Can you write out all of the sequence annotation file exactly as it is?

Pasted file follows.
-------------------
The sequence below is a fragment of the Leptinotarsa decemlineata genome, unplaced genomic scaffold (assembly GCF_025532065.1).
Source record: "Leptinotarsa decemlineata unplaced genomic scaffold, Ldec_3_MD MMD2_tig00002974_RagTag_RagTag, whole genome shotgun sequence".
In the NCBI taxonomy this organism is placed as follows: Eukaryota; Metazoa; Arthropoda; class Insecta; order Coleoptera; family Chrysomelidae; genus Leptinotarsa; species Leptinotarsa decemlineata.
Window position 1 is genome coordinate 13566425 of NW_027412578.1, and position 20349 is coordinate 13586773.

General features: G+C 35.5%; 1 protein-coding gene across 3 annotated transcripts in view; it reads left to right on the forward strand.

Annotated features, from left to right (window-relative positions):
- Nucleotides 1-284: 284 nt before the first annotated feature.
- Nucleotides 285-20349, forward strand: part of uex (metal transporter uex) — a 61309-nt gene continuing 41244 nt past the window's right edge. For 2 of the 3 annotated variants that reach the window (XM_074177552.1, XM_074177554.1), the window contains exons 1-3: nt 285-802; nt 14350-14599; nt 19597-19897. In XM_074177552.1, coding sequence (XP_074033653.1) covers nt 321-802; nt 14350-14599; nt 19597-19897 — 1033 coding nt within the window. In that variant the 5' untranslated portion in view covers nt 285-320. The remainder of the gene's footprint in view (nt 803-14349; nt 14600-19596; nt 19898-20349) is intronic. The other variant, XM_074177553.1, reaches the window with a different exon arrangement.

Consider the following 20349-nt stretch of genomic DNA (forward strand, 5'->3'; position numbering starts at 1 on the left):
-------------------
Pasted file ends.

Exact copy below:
The sequence below is a fragment of the Leptinotarsa decemlineata genome, unplaced genomic scaffold (assembly GCF_025532065.1).
Source record: "Leptinotarsa decemlineata unplaced genomic scaffold, Ldec_3_MD MMD2_tig00002974_RagTag_RagTag, whole genome shotgun sequence".
In the NCBI taxonomy this organism is placed as follows: Eukaryota; Metazoa; Arthropoda; class Insecta; order Coleoptera; family Chrysomelidae; genus Leptinotarsa; species Leptinotarsa decemlineata.
Window position 1 is genome coordinate 13566425 of NW_027412578.1, and position 20349 is coordinate 13586773.

General features: G+C 35.5%; 1 protein-coding gene across 3 annotated transcripts in view; it reads left to right on the forward strand.

Annotated features, from left to right (window-relative positions):
- Nucleotides 1-284: 284 nt before the first annotated feature.
- Nucleotides 285-20349, forward strand: part of uex (metal transporter uex) — a 61309-nt gene continuing 41244 nt past the window's right edge. For 2 of the 3 annotated variants that reach the window (XM_074177552.1, XM_074177554.1), the window contains exons 1-3: nt 285-802; nt 14350-14599; nt 19597-19897. In XM_074177552.1, coding sequence (XP_074033653.1) covers nt 321-802; nt 14350-14599; nt 19597-19897 — 1033 coding nt within the window. In that variant the 5' untranslated portion in view covers nt 285-320. The remainder of the gene's footprint in view (nt 803-14349; nt 14600-19596; nt 19898-20349) is intronic. The other variant, XM_074177553.1, reaches the window with a different exon arrangement.

Consider the following 20349-nt stretch of genomic DNA (forward strand, 5'->3'; position numbering starts at 1 on the left):